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Skinny: A Novel Paperback – April 26, 2011

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Editorial Reviews

From Publishers Weekly

Instead of relating to her charges at a teenage weight-loss camp, 20-something Gray Lachmann studies them through the same empathy-free eyes with which she views herself in Spechler's shallow second novel (after Who by Fire). Feeling culpable in her father's death, Gray leaves New York and takes a job at Camp Carolina for the summer, hoping to lose the pounds she gained bingeing in her guilt and grief, and to also meet Eden, the girl she believes to be her stepsister, discovered via a mysterious bequest while executing her father's will. But Eden, a born loner who Gray assumes resulted from an extramarital fling, rejects Gray's efforts to open up. Gray's summer job does prove life altering, and not just physically: she distrusts the camp owner, begins to draw herself into the knotty social lives of her charges, and flirts with the athletic director. Affectingly narrated by Gray in a tone that often echoes pro-anorexia message boards, Spechler's latest succeeds in lovingly detailing the agony of self-loathing before it swings wildly into YA territory to teach Gray a lesson about life. (Apr.)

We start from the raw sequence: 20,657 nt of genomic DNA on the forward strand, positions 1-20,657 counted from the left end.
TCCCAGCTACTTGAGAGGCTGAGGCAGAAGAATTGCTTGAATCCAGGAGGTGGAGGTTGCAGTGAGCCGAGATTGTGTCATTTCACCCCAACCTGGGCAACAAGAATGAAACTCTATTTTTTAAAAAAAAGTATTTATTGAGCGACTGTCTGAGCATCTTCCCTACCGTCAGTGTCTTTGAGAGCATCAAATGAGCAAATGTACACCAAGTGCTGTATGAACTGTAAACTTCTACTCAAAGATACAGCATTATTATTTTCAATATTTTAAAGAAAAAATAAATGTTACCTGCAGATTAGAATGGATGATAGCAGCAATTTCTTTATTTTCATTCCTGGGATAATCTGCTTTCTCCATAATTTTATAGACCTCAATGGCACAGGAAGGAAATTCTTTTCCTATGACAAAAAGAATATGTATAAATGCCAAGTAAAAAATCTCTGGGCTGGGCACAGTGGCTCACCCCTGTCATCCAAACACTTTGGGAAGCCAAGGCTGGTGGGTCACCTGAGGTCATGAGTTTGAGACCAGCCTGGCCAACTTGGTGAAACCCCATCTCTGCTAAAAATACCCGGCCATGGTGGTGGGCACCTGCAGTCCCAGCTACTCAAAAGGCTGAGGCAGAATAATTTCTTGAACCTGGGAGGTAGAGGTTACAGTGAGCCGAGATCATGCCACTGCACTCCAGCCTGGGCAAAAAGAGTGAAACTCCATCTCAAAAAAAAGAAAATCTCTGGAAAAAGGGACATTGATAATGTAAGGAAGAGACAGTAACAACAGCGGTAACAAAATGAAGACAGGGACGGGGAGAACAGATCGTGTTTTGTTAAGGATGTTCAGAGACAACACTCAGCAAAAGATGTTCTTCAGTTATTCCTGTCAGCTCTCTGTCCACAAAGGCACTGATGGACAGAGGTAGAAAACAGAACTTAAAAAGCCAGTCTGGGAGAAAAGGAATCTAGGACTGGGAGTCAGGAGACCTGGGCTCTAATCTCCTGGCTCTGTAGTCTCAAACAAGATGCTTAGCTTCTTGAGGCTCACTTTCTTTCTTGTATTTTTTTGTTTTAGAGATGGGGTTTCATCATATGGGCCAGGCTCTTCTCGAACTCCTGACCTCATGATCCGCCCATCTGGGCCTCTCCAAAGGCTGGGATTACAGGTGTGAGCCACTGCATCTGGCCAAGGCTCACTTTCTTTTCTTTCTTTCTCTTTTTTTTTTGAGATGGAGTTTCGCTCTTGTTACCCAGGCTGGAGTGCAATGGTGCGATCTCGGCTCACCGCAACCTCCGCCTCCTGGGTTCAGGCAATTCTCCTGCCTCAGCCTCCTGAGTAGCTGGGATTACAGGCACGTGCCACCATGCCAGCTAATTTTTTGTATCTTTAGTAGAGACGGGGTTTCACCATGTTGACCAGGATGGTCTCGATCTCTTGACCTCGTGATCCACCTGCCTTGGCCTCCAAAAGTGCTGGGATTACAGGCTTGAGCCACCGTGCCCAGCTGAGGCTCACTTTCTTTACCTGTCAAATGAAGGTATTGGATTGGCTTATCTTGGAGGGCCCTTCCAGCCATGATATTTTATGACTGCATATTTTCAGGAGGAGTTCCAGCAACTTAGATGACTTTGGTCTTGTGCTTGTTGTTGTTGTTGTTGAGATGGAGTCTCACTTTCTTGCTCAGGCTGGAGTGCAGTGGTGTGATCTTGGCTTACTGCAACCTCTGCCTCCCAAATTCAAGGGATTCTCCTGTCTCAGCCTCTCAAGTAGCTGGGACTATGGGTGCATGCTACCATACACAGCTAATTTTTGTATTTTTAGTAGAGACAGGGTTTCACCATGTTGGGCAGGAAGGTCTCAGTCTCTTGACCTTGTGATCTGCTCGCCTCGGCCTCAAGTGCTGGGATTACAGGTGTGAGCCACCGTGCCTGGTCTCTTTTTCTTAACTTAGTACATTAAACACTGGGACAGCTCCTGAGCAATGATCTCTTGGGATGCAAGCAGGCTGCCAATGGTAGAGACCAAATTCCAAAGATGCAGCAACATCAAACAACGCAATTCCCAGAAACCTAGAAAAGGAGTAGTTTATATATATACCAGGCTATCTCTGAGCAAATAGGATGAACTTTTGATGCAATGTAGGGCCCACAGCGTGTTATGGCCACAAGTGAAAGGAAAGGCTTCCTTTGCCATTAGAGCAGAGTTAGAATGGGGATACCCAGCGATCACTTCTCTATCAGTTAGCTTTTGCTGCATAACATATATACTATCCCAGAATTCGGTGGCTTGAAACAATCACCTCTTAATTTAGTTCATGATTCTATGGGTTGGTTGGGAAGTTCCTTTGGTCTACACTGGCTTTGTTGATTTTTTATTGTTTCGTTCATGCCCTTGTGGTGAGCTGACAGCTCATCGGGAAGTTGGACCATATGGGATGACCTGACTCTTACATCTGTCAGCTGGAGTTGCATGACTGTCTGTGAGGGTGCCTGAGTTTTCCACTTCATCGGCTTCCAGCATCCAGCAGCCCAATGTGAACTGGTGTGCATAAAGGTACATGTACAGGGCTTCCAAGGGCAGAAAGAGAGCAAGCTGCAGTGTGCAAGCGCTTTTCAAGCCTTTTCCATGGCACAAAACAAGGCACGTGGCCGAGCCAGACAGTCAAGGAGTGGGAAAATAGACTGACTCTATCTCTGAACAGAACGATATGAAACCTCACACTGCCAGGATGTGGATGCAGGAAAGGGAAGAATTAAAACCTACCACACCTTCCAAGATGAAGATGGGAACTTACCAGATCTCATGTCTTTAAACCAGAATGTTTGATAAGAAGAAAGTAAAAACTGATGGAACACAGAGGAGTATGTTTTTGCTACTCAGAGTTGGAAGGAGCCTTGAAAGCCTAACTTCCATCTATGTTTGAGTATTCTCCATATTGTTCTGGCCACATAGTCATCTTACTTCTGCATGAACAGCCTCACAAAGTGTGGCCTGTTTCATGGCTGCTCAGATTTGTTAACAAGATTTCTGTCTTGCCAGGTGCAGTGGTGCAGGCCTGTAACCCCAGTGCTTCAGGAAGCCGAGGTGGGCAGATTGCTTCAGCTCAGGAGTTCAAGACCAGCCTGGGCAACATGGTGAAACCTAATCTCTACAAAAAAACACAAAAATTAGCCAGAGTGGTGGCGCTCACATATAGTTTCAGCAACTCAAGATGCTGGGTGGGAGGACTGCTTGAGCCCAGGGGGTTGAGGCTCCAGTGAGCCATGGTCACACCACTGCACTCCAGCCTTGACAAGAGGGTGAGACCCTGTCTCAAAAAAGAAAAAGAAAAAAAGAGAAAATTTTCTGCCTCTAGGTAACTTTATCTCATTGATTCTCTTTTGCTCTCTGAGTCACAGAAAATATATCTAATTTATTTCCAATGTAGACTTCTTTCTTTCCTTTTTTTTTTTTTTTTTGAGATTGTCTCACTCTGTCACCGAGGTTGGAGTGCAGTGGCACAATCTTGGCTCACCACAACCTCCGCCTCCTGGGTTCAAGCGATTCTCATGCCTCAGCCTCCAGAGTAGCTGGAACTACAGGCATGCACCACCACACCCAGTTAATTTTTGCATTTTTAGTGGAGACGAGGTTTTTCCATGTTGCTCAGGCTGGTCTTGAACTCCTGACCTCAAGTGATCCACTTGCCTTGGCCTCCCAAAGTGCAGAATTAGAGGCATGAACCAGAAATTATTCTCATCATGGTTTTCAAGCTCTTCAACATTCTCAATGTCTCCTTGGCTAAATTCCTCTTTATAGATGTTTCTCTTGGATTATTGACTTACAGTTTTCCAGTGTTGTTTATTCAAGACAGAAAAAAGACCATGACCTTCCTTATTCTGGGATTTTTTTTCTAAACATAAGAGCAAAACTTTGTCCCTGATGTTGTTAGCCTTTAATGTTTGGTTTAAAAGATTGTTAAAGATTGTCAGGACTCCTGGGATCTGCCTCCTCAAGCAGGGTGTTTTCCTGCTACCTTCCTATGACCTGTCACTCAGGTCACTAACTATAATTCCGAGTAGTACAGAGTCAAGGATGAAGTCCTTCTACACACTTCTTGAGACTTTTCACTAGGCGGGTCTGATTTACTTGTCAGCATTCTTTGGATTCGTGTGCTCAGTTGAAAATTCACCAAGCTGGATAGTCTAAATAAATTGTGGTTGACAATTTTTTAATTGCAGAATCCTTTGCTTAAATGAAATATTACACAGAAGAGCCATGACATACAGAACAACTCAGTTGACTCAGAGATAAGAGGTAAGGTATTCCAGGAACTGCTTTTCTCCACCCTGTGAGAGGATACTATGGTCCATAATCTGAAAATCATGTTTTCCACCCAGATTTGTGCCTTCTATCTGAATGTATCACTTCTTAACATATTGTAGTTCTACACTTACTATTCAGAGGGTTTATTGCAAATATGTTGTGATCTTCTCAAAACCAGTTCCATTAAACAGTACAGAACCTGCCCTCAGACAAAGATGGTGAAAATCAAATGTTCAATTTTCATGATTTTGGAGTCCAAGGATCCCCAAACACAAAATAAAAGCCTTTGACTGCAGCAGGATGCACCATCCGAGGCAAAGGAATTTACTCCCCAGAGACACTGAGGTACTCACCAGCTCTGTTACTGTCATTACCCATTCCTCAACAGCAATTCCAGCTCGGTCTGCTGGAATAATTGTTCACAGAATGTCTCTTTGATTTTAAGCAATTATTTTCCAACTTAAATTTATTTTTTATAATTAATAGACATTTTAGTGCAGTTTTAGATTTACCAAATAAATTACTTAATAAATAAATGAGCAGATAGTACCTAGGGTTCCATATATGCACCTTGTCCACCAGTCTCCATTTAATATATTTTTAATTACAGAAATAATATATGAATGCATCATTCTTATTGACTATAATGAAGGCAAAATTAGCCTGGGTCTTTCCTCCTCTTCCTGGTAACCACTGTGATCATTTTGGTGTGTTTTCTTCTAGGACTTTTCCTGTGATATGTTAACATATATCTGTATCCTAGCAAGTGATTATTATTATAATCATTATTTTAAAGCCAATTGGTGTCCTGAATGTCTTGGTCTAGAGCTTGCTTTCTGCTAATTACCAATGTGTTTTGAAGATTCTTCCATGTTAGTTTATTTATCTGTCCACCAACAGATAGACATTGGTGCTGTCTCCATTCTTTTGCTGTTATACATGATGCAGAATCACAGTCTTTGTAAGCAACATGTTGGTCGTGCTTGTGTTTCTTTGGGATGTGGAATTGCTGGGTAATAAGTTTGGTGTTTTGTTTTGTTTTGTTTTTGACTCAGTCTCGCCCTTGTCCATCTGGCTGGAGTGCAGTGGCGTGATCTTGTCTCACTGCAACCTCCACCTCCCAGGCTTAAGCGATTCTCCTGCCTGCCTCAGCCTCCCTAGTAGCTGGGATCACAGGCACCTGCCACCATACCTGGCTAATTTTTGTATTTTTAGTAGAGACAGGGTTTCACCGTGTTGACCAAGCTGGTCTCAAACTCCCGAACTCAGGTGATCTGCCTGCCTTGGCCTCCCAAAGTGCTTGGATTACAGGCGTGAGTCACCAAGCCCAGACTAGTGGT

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“Add me to what is sure to be a very long list of Diana Spechler fans. Skinny will be my go-to recommendation all year for anyone who wants smart, endearing, beautifully written women’s fiction.” (Allison Winn Scotch, New York Times bestselling author of The One That I Want and Time of My Life)

“Spechler’s meditation on the nature of hunger is both touching and surprising, as Skinny boldly explores the connection between our emotional and physical appetites. Her characters and their stories stayed with me long after I put her book down.” (Janelle Brown, bestselling author of All We Ever Wanted Was Everything and This Is Where We Live)